So you thought Facebook Inc (NASDAQ:FB) was just for the youngins? Not according to the Securities and Exchange Commission. Read about this and the other stories influencing financial stocks today.
1. It’s time to Facebook friend your stocks
In a ruling issued yesterday, the Securities and Exchange Commission (click here for the ruling itself) held that companies can use social media sites such as Facebook Inc (NASDAQ:FB) and Twitter to disseminate material nonpublic information to investors so long as the companies have told investors which outlets they use. The issue came up last July after Reed Hastings, the chairman and chief executive officer of Netflix, Inc. (NASDAQ:NFLX), posted on Facebook Inc (NASDAQ:FB) that the company had streamed more than one billion hours in the previous month for the first time in its history. Here’s Hastings’ original post:
Congrats to Ted Sarados, and his amazing content licensing team. Netflix, Inc. (NASDAQ:NFLX) monthly viewing exceeded 1 billion hours for the first time ever in June. When House of Cards and Arrested Development debut, we’ll blow these records away. Keep going, Ted, we need even more!
2. Bank of America Corp (NYSE:BAC)‘s ongoing battle with MBIA Inc. (NYSE:MBI)
The legal death match between Bank of America Corp (NYSE:BAC) and mortgage bond insurer MBIA Inc. (NYSE:MBI) completed another round yesterday after an appeals court ruled in the latter’s favor on a number of critical issues. The principal question before the court was whether Bank of America Corp (NYSE:BAC) is only obligated to repurchase mortgages that have already gone into default. According to the court, the answer is no: “Plaintiff is entitled to a finding that the loan need not be in default to trigger defendants’ obligation to repurchase it. There is simply nothing in the contractual language which limits defendants’ repurchase obligations in such a manner.”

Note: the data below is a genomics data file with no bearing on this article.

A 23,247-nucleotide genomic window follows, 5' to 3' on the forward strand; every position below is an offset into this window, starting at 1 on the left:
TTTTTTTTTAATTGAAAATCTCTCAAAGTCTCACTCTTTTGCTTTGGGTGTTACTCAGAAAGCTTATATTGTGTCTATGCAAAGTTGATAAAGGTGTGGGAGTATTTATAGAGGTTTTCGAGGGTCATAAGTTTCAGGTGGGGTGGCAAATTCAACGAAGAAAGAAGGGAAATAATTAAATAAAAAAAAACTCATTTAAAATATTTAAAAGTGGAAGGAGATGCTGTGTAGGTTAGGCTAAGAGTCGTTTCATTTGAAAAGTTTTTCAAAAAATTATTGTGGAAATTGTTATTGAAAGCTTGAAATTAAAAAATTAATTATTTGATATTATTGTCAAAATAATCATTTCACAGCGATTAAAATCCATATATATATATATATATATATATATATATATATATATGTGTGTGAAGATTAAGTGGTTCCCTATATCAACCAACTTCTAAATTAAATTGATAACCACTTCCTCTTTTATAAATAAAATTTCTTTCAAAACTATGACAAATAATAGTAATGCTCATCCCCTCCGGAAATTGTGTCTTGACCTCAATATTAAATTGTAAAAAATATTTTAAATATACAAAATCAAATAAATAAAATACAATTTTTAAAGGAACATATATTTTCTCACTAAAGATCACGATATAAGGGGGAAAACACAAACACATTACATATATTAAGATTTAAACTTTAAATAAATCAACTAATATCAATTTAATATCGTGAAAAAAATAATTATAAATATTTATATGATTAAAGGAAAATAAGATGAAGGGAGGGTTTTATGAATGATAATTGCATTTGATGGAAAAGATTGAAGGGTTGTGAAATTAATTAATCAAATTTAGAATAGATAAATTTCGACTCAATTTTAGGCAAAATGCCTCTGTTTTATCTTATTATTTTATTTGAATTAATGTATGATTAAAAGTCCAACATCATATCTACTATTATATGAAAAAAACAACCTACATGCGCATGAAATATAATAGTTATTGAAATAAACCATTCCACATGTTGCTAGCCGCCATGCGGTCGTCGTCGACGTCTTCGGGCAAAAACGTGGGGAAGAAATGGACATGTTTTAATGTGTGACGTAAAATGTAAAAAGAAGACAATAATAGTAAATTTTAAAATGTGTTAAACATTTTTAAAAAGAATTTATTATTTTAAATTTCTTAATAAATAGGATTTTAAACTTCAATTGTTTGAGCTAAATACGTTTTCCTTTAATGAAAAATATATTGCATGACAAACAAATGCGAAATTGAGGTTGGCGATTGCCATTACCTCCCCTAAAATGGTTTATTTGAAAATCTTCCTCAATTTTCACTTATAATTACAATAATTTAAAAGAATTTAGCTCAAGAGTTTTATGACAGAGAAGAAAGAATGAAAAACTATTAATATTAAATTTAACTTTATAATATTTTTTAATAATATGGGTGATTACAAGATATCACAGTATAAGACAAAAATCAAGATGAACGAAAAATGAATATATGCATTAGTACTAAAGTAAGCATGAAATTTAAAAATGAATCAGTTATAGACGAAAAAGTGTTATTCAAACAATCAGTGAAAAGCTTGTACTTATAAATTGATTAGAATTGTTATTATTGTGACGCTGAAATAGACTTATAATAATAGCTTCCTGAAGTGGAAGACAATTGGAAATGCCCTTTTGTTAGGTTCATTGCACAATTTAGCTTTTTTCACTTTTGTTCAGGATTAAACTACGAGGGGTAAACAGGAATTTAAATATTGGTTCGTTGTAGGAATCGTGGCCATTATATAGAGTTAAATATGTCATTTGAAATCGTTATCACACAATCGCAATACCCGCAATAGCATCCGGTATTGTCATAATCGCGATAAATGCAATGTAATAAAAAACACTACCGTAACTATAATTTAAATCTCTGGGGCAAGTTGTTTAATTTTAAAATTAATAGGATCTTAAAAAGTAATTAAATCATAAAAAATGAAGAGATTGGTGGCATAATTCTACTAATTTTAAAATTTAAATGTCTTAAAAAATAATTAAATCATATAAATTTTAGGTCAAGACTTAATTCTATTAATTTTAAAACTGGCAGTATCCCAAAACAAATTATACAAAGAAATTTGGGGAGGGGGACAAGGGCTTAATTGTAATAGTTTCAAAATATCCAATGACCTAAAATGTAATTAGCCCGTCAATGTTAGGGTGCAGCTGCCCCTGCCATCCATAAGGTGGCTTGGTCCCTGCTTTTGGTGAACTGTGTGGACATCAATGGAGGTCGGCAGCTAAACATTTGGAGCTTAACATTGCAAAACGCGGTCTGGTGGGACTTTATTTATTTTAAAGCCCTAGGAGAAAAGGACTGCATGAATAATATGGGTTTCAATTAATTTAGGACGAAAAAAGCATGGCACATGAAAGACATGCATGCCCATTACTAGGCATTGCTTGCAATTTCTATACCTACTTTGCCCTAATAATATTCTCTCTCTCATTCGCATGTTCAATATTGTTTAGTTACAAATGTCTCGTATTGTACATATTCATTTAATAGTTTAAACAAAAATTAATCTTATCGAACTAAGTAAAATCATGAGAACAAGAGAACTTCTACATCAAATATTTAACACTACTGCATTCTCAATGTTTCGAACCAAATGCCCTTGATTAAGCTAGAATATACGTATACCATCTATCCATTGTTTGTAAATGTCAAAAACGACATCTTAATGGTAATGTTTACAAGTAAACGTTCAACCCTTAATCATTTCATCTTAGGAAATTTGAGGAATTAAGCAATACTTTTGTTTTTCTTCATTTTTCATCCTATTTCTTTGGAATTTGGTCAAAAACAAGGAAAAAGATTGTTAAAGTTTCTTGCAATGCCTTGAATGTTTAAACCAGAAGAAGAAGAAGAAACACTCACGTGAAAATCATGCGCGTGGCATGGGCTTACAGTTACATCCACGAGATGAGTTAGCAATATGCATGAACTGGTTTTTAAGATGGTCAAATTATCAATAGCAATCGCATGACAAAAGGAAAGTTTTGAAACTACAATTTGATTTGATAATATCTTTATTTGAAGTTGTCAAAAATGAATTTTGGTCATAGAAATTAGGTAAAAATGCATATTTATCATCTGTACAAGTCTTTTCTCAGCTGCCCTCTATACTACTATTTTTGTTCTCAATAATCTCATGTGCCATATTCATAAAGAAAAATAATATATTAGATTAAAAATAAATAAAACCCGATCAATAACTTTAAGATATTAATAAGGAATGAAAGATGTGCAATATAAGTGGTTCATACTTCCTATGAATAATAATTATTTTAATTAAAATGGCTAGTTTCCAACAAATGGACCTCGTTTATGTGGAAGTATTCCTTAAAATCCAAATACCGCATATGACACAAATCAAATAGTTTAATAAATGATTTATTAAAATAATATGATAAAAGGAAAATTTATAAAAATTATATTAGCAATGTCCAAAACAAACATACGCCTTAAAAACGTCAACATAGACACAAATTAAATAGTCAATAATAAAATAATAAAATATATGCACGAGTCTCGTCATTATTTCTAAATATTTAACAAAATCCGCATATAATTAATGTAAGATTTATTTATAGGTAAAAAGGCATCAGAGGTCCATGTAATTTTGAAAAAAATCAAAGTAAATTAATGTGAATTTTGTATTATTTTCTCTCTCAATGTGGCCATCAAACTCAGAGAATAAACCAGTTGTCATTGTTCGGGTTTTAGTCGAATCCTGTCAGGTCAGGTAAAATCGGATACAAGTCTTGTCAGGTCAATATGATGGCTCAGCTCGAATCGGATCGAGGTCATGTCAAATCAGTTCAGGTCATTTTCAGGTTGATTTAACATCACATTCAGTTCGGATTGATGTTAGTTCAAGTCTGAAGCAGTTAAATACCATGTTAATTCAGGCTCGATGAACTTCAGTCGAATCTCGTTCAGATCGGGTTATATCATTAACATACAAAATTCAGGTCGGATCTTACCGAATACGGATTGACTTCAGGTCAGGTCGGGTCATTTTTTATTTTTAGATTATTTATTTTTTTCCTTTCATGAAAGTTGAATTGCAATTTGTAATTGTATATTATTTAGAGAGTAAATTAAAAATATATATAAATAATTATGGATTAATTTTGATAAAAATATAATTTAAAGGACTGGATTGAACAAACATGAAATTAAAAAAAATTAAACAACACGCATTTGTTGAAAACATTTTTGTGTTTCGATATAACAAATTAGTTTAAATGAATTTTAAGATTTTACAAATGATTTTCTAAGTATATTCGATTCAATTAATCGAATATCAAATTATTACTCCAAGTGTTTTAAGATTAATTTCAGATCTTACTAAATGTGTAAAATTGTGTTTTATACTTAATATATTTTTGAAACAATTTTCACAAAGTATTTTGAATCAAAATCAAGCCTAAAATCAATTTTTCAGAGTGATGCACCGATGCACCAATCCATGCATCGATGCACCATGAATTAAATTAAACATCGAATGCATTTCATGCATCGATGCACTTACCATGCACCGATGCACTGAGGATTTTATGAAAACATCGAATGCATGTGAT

The court also upheld the lower court’s ruling that MBIA need not demonstrate a “direct causal link” between alleged misrepresentations by Countrywide Financial (which Bank of America Corp (NYSE:BAC) purchased in 2008) and the degradation in value of mortgage-backed securities insured by MBIA. The implications of this ruling are wide-ranging. To read more about this, check out Reuters’ Allison Frankel’s take on it here.
3. Bank of America concludes settlement with the NCUA
In slightly better news for Bank of America Corp (NYSE:BAC), the National Credit Union Administration announced yesterday that it will drop legal claims against the bank in exchange for a $165 million payment. Not unlike MBIA, the NCUA had alleged that the bank “downplayed risks of poor-quality mortgages packaged into securities” that were then sold to credit unions around the country. As I discussed here, this marks a “small but important victory” for the bank in its efforts to atone for the sins of Countrywide. To learn more about Bank of America Corp (NYSE:BAC)‘s progress on the legal front, check out this in-depth series that we published in February.